Almost one million people are “testing” WhatsApp’s payments service in India, which is the largest base for the Facebook-owned company that has over 1.5 billion users globally. WhatsApp has over 200 million users in India.
The spokesperson added that the company has worked closely with National Payments Corporation of India (NPCI), bank partners, and the Indian government on these details of how its service works.
WhatsApp had received permission from NPCI to tie up with banks to facilitate financial transactions via Unified Payments Interface (UPI).
“We still do not have a launch date but this terms and policy update bring us one step closer to full launch,” the spokesperson said but declined to comment on the launch date of the service.
WhatsApp payment service, which rivals the likes of Paytm, has been in beta testing over the last few months. Industry watchers expect the full-fledged launch in the next few weeks.
As part of the updated terms, WhatsApp said it may collect additional information when payments service is used.
“We’ve added new features like interoperability that request additional information (related to) WhatsApp payments user and user of any BHIM UPI-enabled app,” the spokesperson said.
The terms state that WhatsApp collects information “when you send, receive, or request a payment, including the date and time and reference transaction number”. Also, when someone makes a payment to a WhatsApp contact, the company collects the sender and receiver’s names and BHIM UPI IDs.
The company added that it uses “all the information we have to operate, provide, improve, understand, customise, support, and market our services”.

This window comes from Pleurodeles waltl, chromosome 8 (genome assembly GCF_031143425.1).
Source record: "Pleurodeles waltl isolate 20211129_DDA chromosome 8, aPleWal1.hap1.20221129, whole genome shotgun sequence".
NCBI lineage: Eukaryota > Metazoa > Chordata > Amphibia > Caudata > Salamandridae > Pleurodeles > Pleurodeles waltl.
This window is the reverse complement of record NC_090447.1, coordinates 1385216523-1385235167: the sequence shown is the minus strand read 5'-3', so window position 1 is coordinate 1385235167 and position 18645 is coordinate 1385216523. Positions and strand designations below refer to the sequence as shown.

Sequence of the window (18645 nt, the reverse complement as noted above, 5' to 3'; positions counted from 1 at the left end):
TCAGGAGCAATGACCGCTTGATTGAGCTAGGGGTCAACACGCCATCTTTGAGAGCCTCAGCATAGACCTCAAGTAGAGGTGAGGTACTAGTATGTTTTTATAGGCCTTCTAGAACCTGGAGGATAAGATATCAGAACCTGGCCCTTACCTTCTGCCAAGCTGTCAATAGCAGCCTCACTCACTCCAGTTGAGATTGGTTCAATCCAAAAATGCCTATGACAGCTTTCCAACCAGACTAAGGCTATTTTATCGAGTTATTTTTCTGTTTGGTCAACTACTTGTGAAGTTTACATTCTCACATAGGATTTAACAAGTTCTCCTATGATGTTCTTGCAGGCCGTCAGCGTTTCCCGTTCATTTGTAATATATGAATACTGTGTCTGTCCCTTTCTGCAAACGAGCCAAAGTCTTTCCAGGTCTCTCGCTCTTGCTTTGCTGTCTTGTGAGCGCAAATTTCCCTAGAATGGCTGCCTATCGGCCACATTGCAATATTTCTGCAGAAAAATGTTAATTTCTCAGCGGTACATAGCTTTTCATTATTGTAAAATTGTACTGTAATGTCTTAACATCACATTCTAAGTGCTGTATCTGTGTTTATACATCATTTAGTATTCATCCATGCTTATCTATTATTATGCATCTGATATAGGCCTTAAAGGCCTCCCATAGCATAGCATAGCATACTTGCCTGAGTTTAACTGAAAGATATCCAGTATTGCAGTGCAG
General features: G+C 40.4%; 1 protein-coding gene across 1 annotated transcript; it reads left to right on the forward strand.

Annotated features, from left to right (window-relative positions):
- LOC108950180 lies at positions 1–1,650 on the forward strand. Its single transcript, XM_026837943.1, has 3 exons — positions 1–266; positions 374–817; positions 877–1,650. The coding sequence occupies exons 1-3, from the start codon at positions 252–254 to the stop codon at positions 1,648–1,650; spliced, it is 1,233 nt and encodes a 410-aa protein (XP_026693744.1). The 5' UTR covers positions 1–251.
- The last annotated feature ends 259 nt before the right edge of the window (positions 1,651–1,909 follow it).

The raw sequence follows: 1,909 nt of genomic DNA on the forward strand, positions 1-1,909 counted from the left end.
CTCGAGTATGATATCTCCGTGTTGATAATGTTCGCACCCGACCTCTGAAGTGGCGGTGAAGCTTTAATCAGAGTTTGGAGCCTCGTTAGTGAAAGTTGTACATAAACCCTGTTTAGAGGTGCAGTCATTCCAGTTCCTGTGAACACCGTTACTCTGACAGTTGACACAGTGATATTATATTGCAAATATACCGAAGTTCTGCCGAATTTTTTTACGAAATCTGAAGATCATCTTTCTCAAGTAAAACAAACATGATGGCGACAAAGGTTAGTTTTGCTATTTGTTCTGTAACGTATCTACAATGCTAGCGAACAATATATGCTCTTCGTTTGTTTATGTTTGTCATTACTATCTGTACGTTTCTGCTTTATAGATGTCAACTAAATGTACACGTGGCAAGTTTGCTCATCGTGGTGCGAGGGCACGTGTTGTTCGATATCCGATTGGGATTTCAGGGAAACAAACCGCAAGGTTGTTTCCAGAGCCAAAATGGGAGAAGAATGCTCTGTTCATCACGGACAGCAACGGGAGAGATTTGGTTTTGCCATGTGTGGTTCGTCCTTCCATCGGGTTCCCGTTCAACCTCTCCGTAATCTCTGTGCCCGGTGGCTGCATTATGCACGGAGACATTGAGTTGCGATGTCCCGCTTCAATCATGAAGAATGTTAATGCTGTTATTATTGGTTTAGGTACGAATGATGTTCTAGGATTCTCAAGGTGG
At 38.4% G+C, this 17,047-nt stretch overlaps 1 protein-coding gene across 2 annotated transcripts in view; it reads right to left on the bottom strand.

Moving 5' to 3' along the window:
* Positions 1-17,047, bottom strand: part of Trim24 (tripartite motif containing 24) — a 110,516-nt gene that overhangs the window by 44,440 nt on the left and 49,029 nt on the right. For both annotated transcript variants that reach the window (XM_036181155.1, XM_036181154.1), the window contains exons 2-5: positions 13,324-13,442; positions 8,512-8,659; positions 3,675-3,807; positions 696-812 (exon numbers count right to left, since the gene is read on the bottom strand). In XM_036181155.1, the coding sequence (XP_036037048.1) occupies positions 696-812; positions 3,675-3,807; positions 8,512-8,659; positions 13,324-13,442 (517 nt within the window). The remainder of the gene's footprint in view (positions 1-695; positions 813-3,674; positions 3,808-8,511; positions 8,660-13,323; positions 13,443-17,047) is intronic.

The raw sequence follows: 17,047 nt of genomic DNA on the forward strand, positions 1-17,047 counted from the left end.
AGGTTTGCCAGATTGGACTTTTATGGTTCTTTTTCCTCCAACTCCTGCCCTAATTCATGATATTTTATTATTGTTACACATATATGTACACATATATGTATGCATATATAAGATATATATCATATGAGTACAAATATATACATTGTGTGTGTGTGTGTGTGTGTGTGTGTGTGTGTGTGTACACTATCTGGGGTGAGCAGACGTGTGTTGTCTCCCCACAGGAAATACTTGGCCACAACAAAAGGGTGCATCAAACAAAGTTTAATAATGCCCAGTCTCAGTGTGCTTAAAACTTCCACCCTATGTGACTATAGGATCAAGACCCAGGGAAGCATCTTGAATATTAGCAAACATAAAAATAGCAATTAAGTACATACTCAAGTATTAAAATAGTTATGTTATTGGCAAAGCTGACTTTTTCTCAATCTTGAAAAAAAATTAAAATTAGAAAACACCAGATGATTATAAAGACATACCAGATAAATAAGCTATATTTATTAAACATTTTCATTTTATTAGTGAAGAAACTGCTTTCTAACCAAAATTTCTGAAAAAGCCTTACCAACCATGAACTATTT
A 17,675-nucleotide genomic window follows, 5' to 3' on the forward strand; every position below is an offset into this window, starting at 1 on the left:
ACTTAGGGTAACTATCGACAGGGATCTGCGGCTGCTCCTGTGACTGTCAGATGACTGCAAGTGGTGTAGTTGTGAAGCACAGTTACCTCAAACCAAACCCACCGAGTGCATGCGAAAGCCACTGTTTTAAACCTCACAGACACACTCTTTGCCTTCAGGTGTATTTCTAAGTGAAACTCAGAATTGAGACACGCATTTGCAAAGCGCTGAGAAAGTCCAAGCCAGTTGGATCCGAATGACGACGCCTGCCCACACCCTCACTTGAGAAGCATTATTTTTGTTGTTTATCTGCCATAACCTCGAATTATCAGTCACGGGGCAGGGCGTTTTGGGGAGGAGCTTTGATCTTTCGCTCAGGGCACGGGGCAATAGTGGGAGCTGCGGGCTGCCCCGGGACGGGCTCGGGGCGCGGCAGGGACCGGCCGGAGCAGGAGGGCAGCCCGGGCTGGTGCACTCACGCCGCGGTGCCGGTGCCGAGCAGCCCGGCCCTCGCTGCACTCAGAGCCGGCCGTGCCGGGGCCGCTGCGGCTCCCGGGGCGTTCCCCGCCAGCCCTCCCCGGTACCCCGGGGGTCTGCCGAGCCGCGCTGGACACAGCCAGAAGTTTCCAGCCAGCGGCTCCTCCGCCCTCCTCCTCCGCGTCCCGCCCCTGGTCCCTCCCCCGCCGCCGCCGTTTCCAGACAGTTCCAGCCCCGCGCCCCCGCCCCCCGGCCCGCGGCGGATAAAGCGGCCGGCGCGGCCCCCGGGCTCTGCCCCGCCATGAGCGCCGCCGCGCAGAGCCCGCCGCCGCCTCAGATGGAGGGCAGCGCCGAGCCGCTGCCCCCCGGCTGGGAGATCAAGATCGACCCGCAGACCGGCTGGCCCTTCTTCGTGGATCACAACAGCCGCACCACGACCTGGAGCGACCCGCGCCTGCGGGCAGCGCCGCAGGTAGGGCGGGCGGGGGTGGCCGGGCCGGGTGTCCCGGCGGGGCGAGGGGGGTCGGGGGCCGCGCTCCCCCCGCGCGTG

“This includes using the information to provide payments and customer support, to protect you and others using our services from fraud, abuse, or other misconduct, and to review your account activity to determine whether you continue to meet our Terms and Payments Terms,” it added.
It also outlined that the company works with “the other Facebook companies to provide payments, including to send payment instructions to PSPs (payment service providers)”.
Paytm founder Vijay Shekhar Sharma had earlier this year alleged that WhatsApp’s UPI payment platform has security risks for consumers and is not in compliance with the guidelines.
The Reserve Bank of India has mandated all payment system operators to ensure that data related to payments is stored only in India giving firms six months to comply with it.
According to sources, the ministry of electronics and IT has asked NPCI to check if WhatsApp’s payments service conforms with the RBI rules and data security of customers.
They added that NPCI has been asked to check that all compliances are in place before the US-based messaging app is allowed to scale up its services.
WhatsApp had stated that sensitive user data such as the last 6 digits of a debit card and UPI PIN are not stored at all.
While it admitted to using the infrastructure of Facebook for the service, it asserted that the parent firm does not use payment information for commercial purpose.
“Facebook processes UPI transaction data as a service provider for WhatsApp, and does not use WhatsApp payments transaction data for commercial purposes,” the spokesperson had clarified.
Concerns have been growing around security of consumer data on various online social media platforms, especially after the data breach incident at Facebook where data of about 87 million users globally (rpt) globally were harvested illegally by data analytics and political consultancy firm Cambridge Analytica.